Osteoporosis should not be ignored. It happens when, over time, the bones become weak and brittle.1, 2 Usually there are no symptoms or pain associated with osteoporosis, and the first sign that something isn’t right is when they experience a bone fracture.1, 2
While the disease can occur in men and women, it’s four times more likely to develop in women. On top of that, women older than 50, and those who are postmenopausal, are most at risk of developing osteoporosis.
During menopause, the ovaries produce less estrogen, which protects against bone loss. This loss results in women rapidly losing bone, especially in the first 10 years they’re in menopause.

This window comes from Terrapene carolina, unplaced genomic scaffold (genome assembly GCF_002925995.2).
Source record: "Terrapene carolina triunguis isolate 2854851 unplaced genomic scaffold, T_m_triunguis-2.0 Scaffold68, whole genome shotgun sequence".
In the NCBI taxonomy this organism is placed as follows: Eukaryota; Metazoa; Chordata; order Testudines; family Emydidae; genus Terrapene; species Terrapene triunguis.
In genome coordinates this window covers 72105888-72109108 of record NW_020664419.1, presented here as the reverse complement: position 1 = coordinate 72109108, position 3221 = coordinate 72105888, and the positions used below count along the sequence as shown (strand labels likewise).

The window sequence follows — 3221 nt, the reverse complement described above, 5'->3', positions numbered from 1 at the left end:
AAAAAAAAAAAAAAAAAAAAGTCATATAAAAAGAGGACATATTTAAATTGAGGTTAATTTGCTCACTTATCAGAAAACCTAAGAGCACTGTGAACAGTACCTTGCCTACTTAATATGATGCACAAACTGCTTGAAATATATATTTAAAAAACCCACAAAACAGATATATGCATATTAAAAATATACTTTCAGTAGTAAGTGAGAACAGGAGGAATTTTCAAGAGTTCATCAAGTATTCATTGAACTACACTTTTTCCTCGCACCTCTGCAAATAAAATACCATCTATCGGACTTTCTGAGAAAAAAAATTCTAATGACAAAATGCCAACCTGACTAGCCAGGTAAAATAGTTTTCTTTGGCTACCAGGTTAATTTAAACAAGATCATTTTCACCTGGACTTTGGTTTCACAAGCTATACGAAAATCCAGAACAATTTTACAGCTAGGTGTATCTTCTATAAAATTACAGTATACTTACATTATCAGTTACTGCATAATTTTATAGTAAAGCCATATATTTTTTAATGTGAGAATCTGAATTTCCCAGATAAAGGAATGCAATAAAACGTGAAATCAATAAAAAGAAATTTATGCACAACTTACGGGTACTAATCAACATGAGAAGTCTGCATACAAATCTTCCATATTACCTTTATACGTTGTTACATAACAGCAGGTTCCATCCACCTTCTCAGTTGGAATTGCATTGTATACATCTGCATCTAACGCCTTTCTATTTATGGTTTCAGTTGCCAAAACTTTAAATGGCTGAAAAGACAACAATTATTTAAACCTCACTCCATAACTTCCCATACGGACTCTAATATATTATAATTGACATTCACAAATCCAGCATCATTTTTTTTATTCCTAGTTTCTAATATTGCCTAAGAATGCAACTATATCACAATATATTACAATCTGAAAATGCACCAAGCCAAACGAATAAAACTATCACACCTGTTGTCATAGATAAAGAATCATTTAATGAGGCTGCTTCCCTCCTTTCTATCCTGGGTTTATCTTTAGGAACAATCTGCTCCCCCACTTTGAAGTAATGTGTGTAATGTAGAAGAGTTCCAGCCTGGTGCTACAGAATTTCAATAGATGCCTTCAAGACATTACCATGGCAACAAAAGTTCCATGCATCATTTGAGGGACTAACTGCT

As mentioned above, there are no symptoms until a fractured bone. However, once the bones are weak and brittle, a person can look out for the following
Doctors may recommend weight-bearing exercises and vitamin supplements to treat or prevent osteoporosis. They could also prescribe hormones or hormone-related therapy, such as estrogen, selective estrogen receptor modulator raloxifene, bisphosphonates (which is considered an antiresorptive drug), biologics or anabolic agents. Please discuss appropriate treatment options with your doctor.
Make sure you have a bone density screening as often as your doctor recommends.